On the other hand, if you always see them under the same mundane, humdrum circumstances, of course they might seem boring after a while. Even more engaging people can be a bit lifeless if they have nothing to work with. If you feel like you have dull friends then don't just sit around their apartment and aimlessly watch TV week after week. Try to pull your own weight as well. Find interesting new topics to bring up. Joke around. Have lots of ideas for things to do. If they resist certain suggestions then try to find some way to compromise or meet them halfway.
Another thing to try is interacting with your friends in different combinations. A guy who seems boring one on one may be quite fun to spend time with in a larger group. Some people who are quiet in larger groups come alive when you get them on their own.
Finally, some people are only fun in certain situations. If worse comes to worse, only see them under those conditions. Many people have friends who they like hanging out with at bars or parties, but who they don't click as well with otherwise.
Derive what value you can from friends you feel are so-so
I almost didn't include this point because it feels selfish and Machiavellian. I think it is an option some people take though, so it's worth mentioning. You can always choose not to do it if it doesn't sit right with you.
Sometimes even if you're not totally keen about your friends you can still use them to access fun situations that you wouldn't be able to otherwise. Like you may not want to go to a movie, concert, party, or bar by yourself, but if you go with your buddies then you can enjoy it on your own once you're there. Don't blatantly take advantage of people or treat them like garbage, but if you have a choice between sitting around alone on a Friday night, or going out with two casual friends who aren't the most scintillating company, you may decide it's worth the trade off to at least get out of the house.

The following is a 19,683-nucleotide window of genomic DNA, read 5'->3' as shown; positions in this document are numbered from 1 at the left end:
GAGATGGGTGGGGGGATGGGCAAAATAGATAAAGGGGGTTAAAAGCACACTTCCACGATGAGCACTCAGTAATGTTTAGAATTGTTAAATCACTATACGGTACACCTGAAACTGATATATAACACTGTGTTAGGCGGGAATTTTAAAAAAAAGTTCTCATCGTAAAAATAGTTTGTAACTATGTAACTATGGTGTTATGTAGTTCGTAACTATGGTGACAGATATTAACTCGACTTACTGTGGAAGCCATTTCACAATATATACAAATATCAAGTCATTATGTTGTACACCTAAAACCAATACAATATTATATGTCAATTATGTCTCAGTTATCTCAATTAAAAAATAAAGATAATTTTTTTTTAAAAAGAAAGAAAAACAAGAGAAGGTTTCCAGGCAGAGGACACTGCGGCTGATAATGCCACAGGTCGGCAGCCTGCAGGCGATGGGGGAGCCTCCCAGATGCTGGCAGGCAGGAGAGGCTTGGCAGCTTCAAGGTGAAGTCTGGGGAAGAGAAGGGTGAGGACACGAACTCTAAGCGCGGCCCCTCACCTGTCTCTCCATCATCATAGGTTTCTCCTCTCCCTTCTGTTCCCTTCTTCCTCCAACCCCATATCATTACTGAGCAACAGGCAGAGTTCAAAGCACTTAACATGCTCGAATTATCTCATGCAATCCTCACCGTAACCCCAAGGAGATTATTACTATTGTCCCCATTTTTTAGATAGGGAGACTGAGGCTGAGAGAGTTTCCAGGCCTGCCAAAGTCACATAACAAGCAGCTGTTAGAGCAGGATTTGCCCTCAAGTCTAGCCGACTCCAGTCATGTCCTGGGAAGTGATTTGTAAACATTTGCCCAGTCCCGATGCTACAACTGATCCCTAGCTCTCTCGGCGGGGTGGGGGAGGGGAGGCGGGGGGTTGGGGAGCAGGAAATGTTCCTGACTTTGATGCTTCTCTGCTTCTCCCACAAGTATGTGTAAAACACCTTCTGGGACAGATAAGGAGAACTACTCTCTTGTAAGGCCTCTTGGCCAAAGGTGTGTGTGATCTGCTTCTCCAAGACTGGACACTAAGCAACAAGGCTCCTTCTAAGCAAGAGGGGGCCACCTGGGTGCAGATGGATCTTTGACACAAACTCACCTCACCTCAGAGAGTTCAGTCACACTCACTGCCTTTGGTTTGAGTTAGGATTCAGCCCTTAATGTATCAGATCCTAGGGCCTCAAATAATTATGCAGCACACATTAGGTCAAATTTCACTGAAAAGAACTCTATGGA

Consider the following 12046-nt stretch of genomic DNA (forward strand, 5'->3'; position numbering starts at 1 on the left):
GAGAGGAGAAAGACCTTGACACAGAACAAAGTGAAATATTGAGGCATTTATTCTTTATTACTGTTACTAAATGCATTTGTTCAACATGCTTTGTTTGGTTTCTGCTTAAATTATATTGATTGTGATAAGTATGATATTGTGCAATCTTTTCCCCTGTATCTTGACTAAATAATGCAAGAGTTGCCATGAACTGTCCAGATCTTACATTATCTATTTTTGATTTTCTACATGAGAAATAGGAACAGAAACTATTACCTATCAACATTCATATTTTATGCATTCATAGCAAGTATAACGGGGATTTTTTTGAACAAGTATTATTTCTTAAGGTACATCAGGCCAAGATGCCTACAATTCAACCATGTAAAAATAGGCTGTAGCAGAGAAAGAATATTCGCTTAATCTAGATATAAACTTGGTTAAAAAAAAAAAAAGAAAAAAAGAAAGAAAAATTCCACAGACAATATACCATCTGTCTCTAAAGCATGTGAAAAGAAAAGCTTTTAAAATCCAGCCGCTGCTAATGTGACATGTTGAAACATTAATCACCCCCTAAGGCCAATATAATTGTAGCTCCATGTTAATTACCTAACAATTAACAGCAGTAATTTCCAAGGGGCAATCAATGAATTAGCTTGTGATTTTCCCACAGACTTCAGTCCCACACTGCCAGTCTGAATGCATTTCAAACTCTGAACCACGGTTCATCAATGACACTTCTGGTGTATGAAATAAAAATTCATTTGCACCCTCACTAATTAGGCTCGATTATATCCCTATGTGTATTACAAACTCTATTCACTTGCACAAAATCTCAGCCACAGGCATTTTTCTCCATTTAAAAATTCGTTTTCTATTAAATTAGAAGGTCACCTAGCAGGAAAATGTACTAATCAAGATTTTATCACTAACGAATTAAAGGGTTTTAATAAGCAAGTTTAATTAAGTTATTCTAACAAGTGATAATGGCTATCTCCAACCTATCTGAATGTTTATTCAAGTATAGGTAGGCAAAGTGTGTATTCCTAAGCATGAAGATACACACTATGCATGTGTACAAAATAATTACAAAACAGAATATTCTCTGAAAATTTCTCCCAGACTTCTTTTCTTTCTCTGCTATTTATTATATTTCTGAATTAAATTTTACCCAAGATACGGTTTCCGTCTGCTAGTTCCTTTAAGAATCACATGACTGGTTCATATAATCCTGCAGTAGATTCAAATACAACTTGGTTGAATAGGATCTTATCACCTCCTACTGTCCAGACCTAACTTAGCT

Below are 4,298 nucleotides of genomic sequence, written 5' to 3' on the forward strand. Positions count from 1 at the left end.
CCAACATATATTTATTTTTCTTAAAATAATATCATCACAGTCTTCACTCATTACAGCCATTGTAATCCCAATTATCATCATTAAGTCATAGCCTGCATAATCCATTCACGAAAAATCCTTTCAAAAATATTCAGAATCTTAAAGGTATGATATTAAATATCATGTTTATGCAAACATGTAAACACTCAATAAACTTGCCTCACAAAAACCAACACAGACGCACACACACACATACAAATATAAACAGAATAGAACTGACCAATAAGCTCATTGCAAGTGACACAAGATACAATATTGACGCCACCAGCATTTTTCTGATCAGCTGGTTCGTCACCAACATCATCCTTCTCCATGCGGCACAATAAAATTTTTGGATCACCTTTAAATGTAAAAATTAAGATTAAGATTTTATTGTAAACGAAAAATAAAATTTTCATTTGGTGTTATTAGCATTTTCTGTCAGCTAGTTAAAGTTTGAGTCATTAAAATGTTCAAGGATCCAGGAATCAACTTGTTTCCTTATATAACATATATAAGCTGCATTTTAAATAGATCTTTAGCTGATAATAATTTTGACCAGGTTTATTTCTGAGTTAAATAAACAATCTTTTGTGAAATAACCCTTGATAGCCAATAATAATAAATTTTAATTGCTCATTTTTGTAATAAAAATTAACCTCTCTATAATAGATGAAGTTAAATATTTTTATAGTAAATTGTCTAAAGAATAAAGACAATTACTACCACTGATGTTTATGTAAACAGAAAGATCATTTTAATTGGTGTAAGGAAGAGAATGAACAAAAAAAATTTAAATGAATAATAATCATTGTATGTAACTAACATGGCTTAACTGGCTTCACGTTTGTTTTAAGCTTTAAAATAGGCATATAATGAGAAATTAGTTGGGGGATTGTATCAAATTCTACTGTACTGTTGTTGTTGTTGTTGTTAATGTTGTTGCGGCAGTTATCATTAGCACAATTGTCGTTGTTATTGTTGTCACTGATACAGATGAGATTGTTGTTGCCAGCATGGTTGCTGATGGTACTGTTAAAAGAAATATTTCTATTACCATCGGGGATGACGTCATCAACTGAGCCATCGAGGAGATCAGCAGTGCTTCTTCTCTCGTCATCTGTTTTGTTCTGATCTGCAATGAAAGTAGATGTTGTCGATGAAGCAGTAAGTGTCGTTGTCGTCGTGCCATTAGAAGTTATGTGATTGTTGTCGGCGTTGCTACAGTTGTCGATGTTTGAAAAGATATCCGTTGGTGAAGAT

If your friends aren't meeting a particular need, find some custom ones to fill it
For example, maybe you're happy with your friends for the most part, but they have no interest in taking part in a certain hobby, and you have no one else to do it with. With time this unmet need can grow into a point of contention. You may be fed up and consider dropping them entirely, when they really just aren't a match for you in one area.
In that case find some other friends for that activity. You don't need to have all your needs met by one group. You can compartmentalize. Plenty of people have shallow "hobby buddies". The same goes for other things, like having friends you go clubbing with, or turn to for emotional support, or to have deep, philosophical discussions.
If all else fails then make entirely new friends
In general I think it's good to give your friends the benefit of the doubt and try to make the best of what you have to work with. However, if you're really not feeling it then you'll obviously want to move on. Sometimes you just aren't a good fit for the people you fell into hanging out with. Don't beat your head against a wall too much trying to change a group who just aren't a match for you. Check out How To Make Friends And Get a Social Life for some advice on making new contacts if you haven't already seen it.
When some people decide they're done with their social circle they stop hanging out with them right away, and don't mind if they're alone for a while they take the time to meet new friends. Others stick with their current group, and gradually phase them out as they add newer friends to their lives. It's your call. This article talks about how to end friendships: